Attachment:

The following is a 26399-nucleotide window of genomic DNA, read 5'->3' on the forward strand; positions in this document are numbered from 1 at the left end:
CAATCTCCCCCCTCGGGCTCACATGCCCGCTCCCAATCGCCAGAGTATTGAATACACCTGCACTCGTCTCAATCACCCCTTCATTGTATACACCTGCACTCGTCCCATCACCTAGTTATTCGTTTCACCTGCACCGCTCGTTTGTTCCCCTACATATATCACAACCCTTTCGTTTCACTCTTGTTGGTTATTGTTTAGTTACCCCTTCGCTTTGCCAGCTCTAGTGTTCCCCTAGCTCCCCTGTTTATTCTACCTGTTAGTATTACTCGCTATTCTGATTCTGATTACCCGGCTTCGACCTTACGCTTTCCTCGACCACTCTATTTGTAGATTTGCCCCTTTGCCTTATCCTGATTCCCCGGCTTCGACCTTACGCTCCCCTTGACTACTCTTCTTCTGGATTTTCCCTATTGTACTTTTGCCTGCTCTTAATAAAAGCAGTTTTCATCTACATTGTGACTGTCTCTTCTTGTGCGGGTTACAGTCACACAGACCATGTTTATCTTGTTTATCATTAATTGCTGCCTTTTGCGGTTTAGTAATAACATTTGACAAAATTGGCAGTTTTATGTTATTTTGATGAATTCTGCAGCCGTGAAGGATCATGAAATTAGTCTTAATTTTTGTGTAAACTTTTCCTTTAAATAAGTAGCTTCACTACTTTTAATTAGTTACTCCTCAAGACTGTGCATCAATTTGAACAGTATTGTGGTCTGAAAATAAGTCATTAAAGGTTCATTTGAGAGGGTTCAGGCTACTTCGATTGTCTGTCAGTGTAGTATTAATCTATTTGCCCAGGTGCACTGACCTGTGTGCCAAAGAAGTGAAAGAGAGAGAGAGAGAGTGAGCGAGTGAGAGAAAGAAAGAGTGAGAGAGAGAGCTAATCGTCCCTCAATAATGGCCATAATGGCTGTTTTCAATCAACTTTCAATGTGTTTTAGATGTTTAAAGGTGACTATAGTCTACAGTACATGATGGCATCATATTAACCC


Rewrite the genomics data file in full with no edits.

The following is a 26399-nucleotide window of genomic DNA, read 5'->3' on the forward strand; positions in this document are numbered from 1 at the left end:
CAATCTCCCCCCTCGGGCTCACATGCCCGCTCCCAATCGCCAGAGTATTGAATACACCTGCACTCGTCTCAATCACCCCTTCATTGTATACACCTGCACTCGTCCCATCACCTAGTTATTCGTTTCACCTGCACCGCTCGTTTGTTCCCCTACATATATCACAACCCTTTCGTTTCACTCTTGTTGGTTATTGTTTAGTTACCCCTTCGCTTTGCCAGCTCTAGTGTTCCCCTAGCTCCCCTGTTTATTCTACCTGTTAGTATTACTCGCTATTCTGATTCTGATTACCCGGCTTCGACCTTACGCTTTCCTCGACCACTCTATTTGTAGATTTGCCCCTTTGCCTTATCCTGATTCCCCGGCTTCGACCTTACGCTCCCCTTGACTACTCTTCTTCTGGATTTTCCCTATTGTACTTTTGCCTGCTCTTAATAAAAGCAGTTTTCATCTACATTGTGACTGTCTCTTCTTGTGCGGGTTACAGTCACACAGACCATGTTTATCTTGTTTATCATTAATTGCTGCCTTTTGCGGTTTAGTAATAACATTTGACAAAATTGGCAGTTTTATGTTATTTTGATGAATTCTGCAGCCGTGAAGGATCATGAAATTAGTCTTAATTTTTGTGTAAACTTTTCCTTTAAATAAGTAGCTTCACTACTTTTAATTAGTTACTCCTCAAGACTGTGCATCAATTTGAACAGTATTGTGGTCTGAAAATAAGTCATTAAAGGTTCATTTGAGAGGGTTCAGGCTACTTCGATTGTCTGTCAGTGTAGTATTAATCTATTTGCCCAGGTGCACTGACCTGTGTGCCAAAGAAGTGAAAGAGAGAGAGAGAGAGTGAGCGAGTGAGAGAAAGAAAGAGTGAGAGAGAGAGCTAATCGTCCCTCAATAATGGCCATAATGGCTGTTTTCAATCAACTTTCAATGTGTTTTAGATGTTTAAAGGTGACTATAGTCTACAGTACATGATGGCATCATATTAACCC